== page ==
So… does AI mean we're just not going to bother with better cameras any more?

Samsung Galaxy S24 phone close up of cameras
(Image credit: Luke Baker / Digital Camera World)

AI is wonderful. AI is dangerous. AI is helpful and AI is frightening. And AI also does some amazing things for photography… but have we reached the point where AI is so amazing that manufacturers are more concerned with it, and don't bother improving the cameras themselves?

That's the question I was left with, following the Samsung Galaxy S24 launch. Because as clever as that phone was, the most impressive thing about it was all the AI-powered translation, and gesture-based searching, and automatic transcription, and everything except the cameras – which were essentially recycled from the Samsung Galaxy S23

When I was love-blogging the launch event, I shared a tweet (yes, it's always going to be a tweet) that made me laugh. In retrospect, though, it's left me scratching my head a bit.

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The S24 family can certainly takebetter photos than the S23 – but not because it has better cameras. Indeed, the only change in the cameras themselves was on the Ultra, where the 10x optical zoom module was replaced by a 5x optical zoom module that uses AI to take a supposedly superior 10x image. Superior or not, some folks definitely perceived it as a downgrade.

Either way, if market monolith Samsung isn't even bothering to upgrade the cameras on its flagship phones, what does this say about the state of camera technology in phones? Are we just conceding that the cameras are as good as they're going to get, and we're just going to patch up the rough edges (like low light and zoom) with AI trickery and upscaling?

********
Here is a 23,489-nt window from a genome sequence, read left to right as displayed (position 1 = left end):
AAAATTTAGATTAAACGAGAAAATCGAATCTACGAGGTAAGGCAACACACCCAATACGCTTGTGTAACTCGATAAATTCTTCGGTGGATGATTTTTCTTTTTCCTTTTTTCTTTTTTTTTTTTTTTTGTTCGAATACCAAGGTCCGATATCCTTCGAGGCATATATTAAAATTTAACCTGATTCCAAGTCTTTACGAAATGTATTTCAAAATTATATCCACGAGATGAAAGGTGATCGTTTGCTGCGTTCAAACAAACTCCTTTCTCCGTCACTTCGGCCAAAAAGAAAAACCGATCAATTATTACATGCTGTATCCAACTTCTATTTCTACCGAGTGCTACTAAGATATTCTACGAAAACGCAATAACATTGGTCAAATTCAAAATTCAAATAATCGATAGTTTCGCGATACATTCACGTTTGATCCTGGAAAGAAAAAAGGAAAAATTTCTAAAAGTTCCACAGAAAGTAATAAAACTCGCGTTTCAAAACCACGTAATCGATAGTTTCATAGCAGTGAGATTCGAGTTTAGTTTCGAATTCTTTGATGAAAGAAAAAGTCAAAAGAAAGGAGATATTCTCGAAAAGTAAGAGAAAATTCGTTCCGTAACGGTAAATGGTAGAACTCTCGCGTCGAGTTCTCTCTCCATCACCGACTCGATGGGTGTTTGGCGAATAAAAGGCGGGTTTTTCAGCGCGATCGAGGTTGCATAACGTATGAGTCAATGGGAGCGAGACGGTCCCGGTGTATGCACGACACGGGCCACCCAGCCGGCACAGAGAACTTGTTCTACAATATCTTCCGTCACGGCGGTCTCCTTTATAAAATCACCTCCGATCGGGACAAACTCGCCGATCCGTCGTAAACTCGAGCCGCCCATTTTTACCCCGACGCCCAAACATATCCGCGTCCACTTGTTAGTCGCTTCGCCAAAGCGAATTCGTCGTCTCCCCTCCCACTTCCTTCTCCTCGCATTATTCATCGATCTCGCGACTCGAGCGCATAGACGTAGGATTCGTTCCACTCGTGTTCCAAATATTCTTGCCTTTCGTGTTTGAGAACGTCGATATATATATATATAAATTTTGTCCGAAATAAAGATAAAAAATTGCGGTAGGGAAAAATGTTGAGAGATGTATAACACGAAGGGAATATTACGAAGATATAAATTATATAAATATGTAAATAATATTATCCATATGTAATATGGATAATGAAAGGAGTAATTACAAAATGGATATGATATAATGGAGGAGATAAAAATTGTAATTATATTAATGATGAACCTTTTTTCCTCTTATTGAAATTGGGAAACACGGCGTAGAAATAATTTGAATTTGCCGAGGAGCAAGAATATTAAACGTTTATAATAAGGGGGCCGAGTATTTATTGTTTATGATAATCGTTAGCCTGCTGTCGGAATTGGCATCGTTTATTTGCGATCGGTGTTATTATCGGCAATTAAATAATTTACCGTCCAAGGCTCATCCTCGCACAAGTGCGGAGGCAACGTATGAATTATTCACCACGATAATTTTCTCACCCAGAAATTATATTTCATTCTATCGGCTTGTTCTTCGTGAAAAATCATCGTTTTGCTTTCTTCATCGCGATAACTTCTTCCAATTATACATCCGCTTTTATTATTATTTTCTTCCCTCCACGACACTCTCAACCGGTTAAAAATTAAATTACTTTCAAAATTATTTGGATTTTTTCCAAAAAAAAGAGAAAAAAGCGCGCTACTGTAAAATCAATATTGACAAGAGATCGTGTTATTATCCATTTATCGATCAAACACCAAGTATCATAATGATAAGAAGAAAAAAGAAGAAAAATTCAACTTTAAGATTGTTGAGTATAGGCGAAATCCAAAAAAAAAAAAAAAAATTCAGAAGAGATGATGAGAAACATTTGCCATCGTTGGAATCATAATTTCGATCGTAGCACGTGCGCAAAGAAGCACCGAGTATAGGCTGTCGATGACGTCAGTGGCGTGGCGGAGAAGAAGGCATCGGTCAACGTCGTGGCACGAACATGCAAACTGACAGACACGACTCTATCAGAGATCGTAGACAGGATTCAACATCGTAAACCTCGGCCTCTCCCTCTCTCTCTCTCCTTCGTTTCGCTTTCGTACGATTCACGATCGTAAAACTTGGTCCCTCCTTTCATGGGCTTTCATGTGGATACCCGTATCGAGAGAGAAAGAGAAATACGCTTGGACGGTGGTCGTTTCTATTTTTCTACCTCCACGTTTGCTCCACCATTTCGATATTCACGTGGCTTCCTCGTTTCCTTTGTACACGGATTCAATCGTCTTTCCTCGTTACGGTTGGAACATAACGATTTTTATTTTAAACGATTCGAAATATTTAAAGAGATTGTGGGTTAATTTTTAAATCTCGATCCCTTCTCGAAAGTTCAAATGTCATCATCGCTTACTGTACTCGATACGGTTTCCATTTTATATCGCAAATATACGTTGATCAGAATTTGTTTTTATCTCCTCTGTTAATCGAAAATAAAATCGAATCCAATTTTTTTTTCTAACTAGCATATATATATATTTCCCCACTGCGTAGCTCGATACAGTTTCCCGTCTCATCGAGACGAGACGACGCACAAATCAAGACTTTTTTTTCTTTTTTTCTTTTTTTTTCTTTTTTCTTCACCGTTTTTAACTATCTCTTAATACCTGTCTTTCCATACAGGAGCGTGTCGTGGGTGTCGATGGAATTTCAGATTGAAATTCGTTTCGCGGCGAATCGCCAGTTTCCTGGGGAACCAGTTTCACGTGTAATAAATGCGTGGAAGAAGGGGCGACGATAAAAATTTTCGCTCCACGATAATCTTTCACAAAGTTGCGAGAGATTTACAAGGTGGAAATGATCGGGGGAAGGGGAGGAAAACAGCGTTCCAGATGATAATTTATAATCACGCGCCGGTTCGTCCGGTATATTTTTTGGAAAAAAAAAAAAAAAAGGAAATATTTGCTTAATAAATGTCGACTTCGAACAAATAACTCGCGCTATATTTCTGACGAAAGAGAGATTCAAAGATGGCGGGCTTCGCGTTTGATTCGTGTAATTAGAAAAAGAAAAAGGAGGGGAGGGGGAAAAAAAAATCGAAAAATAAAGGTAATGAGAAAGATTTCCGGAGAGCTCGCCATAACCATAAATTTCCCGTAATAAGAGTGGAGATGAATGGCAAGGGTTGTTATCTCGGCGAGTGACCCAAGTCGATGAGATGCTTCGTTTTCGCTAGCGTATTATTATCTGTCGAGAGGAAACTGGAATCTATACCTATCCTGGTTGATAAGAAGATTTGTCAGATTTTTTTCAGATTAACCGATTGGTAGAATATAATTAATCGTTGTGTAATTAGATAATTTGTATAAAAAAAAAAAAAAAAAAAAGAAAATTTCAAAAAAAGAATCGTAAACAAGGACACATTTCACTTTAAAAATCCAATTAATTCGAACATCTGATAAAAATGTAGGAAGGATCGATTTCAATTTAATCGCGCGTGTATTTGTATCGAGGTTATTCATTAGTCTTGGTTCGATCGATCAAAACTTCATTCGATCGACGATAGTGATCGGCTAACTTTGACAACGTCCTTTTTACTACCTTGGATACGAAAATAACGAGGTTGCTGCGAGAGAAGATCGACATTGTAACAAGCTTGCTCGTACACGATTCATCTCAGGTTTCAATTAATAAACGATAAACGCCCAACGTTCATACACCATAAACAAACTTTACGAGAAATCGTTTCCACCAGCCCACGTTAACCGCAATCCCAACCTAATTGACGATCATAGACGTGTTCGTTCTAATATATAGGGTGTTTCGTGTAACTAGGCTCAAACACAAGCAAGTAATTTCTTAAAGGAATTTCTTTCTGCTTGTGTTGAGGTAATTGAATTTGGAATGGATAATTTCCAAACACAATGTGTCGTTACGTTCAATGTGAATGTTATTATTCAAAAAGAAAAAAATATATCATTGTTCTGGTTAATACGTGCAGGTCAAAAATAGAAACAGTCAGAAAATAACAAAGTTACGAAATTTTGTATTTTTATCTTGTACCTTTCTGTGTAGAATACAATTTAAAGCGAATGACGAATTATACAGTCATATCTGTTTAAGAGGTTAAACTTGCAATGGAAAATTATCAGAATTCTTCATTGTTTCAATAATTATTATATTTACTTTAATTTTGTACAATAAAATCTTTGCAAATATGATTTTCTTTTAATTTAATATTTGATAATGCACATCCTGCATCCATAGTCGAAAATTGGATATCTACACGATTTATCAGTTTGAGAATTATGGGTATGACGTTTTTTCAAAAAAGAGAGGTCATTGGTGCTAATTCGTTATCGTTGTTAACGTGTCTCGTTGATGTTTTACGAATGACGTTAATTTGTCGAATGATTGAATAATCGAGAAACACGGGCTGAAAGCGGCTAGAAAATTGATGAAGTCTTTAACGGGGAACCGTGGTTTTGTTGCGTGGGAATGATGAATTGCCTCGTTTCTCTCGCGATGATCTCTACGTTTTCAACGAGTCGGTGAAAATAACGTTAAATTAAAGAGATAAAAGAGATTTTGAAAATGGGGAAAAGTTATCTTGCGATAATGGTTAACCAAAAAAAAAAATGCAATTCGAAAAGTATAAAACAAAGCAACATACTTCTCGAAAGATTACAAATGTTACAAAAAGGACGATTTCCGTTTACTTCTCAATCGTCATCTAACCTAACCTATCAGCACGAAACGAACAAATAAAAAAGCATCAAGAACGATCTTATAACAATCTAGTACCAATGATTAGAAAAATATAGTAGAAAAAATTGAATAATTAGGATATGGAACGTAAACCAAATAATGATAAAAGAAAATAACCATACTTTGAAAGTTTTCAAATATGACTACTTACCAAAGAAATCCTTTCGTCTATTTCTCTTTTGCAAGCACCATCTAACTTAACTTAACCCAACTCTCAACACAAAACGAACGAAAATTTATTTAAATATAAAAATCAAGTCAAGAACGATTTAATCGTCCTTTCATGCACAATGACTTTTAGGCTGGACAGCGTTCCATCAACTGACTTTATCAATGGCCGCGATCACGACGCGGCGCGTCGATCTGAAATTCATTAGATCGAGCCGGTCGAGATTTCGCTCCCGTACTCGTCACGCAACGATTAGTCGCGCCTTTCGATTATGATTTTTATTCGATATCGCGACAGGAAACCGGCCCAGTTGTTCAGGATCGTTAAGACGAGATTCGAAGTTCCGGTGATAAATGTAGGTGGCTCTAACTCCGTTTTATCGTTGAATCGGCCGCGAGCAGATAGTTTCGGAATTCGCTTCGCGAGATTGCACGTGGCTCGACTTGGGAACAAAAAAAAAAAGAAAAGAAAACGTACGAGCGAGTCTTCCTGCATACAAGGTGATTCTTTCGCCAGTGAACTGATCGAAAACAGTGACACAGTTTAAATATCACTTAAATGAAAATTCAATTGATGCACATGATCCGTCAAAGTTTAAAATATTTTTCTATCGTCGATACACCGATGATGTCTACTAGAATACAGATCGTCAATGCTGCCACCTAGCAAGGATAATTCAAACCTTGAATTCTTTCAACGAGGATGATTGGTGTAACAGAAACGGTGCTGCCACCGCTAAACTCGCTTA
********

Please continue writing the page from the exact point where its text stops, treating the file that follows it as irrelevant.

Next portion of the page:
I don't necessarily see this as a problem. Now, if Canon or Sony stopped bothering with making new image sensors and better lenses – instead using AI to make up for optical and technical shortfalls – then yes, I think that would be problematic. But software has always been the reason that phone cameras are as capable as they are. 

My problem, however, is that as a photographer, I'm being sold a new phone where the cameras are no different than the old phone; only the software is. So why can't I just have the new software in my old phone, to make those new improvements to the same cameras?

I'm fascinated to see what Apple does over the next few years. It's a little behind Samsung in terms of its camera sophistication but, once it's caught up, will it likewise stop bothering with better cameras and instead concentrate on AI to improve its photo capabilities? 

At least it's one less reason to upgrade my phone this year! 

Take a look at the best camera phones, including the best Samsung phones and the best iPhones for photography

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James Artaius

The editor of Digital Camera World, James has 21 years experience as a journalist and started working in the photographic industry in 2014 (as an assistant to Damian McGillicuddy, who succeeded David Bailey as Principal Photographer for Olympus). In this time he shot for clients like Aston Martin Racing, Elinchrom and L'Oréal, in addition to shooting campaigns and product testing for Olympus, and providing training for professionals. This has led him to being a go-to expert for camera and lens reviews, photo and lighting tutorials, as well as industry news, rumors and analysis for publications like Digital Camera MagazinePhotoPlus: The Canon MagazineN-Photo: The Nikon MagazineDigital Photographer and Professional Imagemaker, as well as hosting workshops and talks at The Photography Show. He also serves as a judge for the Red Bull Illume Photo Contest. An Olympus and Canon shooter, he has a wealth of knowledge on cameras of all makes – and a fondness for vintage lenses and instant cameras.